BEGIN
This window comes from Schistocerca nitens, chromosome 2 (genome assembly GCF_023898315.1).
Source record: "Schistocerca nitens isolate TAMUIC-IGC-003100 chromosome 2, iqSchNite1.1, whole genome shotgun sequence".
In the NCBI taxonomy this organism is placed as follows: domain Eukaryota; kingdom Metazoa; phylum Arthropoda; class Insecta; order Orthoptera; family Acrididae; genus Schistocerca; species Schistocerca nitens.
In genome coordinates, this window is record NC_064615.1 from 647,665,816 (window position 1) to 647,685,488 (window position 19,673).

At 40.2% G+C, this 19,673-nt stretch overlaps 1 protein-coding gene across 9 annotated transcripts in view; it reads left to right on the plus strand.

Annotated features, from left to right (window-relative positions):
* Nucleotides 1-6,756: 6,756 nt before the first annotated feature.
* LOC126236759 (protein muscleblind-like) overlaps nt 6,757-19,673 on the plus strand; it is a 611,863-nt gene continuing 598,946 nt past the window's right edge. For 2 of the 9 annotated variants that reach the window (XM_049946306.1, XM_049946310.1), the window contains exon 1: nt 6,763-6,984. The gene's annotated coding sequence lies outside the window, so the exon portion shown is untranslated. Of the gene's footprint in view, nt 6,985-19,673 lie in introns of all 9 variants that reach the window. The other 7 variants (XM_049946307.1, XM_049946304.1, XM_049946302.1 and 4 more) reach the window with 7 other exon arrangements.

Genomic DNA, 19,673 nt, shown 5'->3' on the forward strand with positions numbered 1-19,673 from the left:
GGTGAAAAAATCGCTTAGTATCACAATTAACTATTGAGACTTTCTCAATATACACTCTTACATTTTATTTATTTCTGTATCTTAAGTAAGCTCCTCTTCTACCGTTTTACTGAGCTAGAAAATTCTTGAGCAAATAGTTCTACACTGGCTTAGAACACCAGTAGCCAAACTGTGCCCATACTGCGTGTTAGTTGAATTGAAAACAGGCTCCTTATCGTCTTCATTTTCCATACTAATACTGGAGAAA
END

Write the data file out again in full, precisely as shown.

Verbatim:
This window comes from Schistocerca nitens, chromosome 2 (genome assembly GCF_023898315.1).
Source record: "Schistocerca nitens isolate TAMUIC-IGC-003100 chromosome 2, iqSchNite1.1, whole genome shotgun sequence".
In the NCBI taxonomy this organism is placed as follows: domain Eukaryota; kingdom Metazoa; phylum Arthropoda; class Insecta; order Orthoptera; family Acrididae; genus Schistocerca; species Schistocerca nitens.
In genome coordinates, this window is record NC_064615.1 from 647,665,816 (window position 1) to 647,685,488 (window position 19,673).

At 40.2% G+C, this 19,673-nt stretch overlaps 1 protein-coding gene across 9 annotated transcripts in view; it reads left to right on the plus strand.

Annotated features, from left to right (window-relative positions):
* Nucleotides 1-6,756: 6,756 nt before the first annotated feature.
* LOC126236759 (protein muscleblind-like) overlaps nt 6,757-19,673 on the plus strand; it is a 611,863-nt gene continuing 598,946 nt past the window's right edge. For 2 of the 9 annotated variants that reach the window (XM_049946306.1, XM_049946310.1), the window contains exon 1: nt 6,763-6,984. The gene's annotated coding sequence lies outside the window, so the exon portion shown is untranslated. Of the gene's footprint in view, nt 6,985-19,673 lie in introns of all 9 variants that reach the window. The other 7 variants (XM_049946307.1, XM_049946304.1, XM_049946302.1 and 4 more) reach the window with 7 other exon arrangements.

Genomic DNA, 19,673 nt, shown 5'->3' on the forward strand with positions numbered 1-19,673 from the left:
GGTGAAAAAATCGCTTAGTATCACAATTAACTATTGAGACTTTCTCAATATACACTCTTACATTTTATTTATTTCTGTATCTTAAGTAAGCTCCTCTTCTACCGTTTTACTGAGCTAGAAAATTCTTGAGCAAATAGTTCTACACTGGCTTAGAACACCAGTAGCCAAACTGTGCCCATACTGCGTGTTAGTTGAATTGAAAACAGGCTCCTTATCGTCTTCATTTTCCATACTAATACTGGAGAAA